Angel IP is pleased to announce its main practitioner's success in obtaining revocation by the UK High Court of RegenLab’s UK patent EP(GB)2073862 in the case RegenLab SA v Estar Technologies Limited et al [2019] EWHC 63. Angel IP’s founder, David Sant, who (as lead solicitor at his previous firm) successfully acted for the three Defendants, Estar Technologies, Medira Limited and Lavender Medical Limited, and obtained the court’s declaration of invalidity of the patent.

The invalidity case hung primarily on prior disclosure by the Claimant without any burden of confidentiality.

In a judgment published on 18 January 2019 His Honour Judge Hacon held that all claims of the patent lacked novelty due to prior disclosure of the invention in Japan in June 2005 and would have been obvious to a skilled team on receipt of the Claimant’s product with instructions for users. The judge held that the patent as applied to be amended by the Claimant would also be invalid.

The decision is also noteworthy for its treatment of the patent in respect of the doctrine of equivalence set out in the Supreme Court’s case of Actavis UK Ltd v Eli Lilly & Co [2017] UKSC 48; [2017] RPC 21.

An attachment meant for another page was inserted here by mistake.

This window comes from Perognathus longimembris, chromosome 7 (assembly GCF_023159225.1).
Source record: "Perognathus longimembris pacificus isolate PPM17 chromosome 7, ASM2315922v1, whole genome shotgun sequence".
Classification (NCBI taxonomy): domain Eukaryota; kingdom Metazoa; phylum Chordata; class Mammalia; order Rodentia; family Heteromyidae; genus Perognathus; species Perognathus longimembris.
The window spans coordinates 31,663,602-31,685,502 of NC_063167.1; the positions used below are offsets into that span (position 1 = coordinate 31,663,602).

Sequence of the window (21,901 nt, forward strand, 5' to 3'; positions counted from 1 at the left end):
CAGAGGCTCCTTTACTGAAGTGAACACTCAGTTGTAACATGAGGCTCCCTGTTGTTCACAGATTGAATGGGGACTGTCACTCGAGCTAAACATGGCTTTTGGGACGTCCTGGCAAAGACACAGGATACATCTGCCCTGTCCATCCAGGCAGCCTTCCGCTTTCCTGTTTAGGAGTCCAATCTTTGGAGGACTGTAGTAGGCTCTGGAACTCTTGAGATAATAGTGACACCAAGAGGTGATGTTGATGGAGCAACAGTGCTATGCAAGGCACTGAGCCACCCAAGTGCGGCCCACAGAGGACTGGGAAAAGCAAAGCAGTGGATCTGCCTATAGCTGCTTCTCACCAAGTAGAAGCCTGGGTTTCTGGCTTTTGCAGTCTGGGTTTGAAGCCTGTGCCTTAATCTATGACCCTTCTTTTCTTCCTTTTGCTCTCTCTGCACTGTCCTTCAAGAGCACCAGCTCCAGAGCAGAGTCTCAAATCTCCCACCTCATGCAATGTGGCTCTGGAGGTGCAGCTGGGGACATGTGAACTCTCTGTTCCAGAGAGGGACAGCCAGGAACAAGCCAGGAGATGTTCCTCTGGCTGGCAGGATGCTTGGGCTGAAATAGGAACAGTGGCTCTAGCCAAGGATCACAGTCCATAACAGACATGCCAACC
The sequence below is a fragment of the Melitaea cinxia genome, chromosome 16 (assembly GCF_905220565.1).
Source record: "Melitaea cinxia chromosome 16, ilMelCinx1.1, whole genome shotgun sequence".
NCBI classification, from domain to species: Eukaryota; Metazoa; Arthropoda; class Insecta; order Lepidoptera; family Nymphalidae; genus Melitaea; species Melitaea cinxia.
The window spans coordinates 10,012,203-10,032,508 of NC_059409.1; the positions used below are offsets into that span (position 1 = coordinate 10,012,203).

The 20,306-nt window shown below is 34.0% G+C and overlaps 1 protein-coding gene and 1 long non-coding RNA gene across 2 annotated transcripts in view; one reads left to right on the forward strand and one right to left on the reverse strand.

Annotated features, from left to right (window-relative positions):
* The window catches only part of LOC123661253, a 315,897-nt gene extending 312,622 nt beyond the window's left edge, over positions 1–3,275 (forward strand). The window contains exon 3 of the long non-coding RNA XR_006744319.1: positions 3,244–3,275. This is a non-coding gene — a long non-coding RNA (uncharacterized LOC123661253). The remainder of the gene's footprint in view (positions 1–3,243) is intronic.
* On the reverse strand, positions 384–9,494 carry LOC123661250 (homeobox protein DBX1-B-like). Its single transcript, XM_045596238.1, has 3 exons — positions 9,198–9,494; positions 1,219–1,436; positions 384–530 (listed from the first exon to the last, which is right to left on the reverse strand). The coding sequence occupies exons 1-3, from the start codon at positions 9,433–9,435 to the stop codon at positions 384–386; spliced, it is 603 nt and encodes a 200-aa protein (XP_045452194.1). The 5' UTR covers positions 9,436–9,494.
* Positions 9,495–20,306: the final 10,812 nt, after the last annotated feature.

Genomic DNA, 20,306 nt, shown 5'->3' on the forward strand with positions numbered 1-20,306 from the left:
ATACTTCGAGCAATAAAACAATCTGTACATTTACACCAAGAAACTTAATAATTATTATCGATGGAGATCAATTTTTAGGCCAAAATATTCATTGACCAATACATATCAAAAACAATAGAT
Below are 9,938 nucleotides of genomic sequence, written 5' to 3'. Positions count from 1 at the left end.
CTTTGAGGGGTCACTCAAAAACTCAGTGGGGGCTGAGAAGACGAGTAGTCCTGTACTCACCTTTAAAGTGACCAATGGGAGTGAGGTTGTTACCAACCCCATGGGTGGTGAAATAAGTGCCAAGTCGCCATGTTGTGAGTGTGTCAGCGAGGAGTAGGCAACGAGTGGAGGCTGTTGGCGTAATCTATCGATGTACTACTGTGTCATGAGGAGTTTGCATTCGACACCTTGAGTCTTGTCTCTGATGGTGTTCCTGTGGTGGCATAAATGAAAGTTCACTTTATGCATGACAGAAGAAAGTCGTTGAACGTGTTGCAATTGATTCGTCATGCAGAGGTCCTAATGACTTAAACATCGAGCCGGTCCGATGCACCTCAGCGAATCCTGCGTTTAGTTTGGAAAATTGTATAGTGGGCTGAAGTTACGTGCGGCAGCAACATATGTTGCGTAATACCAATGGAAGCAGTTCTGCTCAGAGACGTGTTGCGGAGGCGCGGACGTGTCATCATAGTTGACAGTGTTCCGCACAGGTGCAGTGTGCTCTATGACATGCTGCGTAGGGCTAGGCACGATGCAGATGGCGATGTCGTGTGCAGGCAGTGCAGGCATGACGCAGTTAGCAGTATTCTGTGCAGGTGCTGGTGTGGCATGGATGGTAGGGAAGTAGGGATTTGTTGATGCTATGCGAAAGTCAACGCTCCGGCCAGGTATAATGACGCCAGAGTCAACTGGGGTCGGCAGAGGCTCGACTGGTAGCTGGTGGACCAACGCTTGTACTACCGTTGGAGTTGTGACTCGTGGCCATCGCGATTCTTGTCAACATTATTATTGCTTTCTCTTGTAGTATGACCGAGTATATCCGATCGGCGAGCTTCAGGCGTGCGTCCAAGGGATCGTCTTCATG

The full judgment is available at https://www.bailii.org/ew/cases/EWHC/IPEC/2019/63.html

 

 

At the time of writing this article it is not only the form of a future Brexit that is uncertain, but also whether the UK does actually leave the EU. Nearly two years after the UK’s referendum on EU membership, the UK parliament ratified the UPC Agreement, on 26 April 2018. However, the UK’s future participation in the UPC is uncertain. On the assumption that the UK does ceases to be an EU member state, this article considers the likelihood of the UK nevertheless participating in the UPC.